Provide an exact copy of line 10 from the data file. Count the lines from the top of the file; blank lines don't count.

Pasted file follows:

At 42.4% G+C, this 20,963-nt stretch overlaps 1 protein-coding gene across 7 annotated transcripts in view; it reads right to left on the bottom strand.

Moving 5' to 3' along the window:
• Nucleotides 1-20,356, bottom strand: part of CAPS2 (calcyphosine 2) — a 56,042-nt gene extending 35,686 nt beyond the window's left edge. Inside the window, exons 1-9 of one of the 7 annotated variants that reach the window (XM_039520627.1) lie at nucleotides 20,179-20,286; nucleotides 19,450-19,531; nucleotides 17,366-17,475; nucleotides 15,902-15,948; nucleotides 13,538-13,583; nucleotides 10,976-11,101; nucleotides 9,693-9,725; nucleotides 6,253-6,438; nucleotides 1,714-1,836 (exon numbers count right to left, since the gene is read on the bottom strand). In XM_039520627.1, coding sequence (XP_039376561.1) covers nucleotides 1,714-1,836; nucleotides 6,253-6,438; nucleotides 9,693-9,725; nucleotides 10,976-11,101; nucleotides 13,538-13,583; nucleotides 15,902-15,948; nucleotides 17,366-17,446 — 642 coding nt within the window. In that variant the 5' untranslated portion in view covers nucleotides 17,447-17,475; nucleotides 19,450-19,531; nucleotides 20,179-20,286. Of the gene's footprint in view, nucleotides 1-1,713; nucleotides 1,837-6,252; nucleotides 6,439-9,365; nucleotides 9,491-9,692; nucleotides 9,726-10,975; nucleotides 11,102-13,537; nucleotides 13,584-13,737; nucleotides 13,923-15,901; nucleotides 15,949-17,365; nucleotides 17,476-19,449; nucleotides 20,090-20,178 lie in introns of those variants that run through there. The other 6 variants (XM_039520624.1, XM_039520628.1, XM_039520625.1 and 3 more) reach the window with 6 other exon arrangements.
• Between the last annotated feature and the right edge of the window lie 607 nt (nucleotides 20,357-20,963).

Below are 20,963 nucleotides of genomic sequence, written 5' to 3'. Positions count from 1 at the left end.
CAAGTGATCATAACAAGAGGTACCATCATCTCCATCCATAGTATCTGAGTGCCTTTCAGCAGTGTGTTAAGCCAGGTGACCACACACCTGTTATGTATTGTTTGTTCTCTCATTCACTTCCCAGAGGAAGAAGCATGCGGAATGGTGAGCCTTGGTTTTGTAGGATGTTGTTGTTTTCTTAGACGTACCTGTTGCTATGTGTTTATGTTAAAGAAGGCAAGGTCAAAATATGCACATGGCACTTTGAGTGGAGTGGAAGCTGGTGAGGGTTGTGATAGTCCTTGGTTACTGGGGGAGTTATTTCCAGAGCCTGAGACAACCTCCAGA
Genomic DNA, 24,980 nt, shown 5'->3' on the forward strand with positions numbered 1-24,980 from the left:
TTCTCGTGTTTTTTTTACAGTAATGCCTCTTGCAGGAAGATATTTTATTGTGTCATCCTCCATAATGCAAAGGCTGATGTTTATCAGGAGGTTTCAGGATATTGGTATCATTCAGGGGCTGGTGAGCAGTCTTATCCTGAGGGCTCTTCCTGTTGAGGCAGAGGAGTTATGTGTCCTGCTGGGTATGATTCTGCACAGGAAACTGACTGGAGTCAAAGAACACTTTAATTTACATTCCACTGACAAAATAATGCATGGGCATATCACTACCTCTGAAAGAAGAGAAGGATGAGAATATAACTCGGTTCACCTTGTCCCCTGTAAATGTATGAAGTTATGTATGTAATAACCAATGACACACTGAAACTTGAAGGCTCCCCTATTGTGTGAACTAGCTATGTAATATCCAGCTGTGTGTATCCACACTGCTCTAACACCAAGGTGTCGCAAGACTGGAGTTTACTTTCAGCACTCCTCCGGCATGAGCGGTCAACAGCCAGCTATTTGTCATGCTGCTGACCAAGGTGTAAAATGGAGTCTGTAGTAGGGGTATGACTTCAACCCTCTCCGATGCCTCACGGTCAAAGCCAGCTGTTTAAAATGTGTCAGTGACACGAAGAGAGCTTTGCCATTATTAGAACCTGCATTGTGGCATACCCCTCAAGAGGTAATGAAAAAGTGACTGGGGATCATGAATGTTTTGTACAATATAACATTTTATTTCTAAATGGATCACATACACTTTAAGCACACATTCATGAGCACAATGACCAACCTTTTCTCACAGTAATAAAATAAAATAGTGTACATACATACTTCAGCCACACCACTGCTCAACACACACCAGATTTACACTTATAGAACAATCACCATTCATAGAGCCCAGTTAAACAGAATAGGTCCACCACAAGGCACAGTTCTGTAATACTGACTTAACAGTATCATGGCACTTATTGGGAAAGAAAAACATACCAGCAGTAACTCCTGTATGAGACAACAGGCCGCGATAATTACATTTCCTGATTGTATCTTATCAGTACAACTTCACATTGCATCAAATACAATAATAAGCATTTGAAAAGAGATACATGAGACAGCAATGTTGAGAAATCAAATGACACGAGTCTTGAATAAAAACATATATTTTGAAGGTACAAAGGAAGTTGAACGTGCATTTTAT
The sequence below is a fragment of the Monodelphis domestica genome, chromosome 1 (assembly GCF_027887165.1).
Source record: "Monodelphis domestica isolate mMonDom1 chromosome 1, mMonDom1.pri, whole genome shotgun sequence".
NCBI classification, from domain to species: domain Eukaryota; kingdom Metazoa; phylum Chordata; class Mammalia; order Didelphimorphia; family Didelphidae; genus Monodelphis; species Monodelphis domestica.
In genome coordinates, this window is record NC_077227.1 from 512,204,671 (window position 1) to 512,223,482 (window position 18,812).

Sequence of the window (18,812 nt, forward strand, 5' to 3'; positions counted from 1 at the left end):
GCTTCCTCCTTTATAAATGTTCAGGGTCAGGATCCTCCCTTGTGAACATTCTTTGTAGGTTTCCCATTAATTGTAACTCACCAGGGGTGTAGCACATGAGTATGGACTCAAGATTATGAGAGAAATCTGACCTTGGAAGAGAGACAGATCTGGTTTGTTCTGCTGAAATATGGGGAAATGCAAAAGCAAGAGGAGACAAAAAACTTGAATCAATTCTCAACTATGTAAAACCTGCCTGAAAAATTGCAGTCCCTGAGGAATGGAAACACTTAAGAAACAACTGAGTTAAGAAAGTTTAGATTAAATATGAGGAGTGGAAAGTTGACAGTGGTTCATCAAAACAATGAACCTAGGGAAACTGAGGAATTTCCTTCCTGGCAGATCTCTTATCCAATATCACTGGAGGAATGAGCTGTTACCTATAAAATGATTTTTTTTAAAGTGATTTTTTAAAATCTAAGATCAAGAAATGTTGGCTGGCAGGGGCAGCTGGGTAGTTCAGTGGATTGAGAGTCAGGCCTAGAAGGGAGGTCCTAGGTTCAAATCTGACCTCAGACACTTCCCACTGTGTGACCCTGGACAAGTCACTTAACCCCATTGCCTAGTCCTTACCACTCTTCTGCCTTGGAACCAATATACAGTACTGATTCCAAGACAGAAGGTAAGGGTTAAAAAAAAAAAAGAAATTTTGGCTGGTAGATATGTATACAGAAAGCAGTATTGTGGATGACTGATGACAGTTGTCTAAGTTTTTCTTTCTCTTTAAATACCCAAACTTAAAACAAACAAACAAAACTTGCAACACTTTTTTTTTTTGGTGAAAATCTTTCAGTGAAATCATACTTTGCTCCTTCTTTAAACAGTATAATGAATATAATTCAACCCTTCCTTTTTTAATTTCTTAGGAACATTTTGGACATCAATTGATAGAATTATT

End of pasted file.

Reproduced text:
Source record: "Monodelphis domestica isolate mMonDom1 chromosome 1, mMonDom1.pri, whole genome shotgun sequence".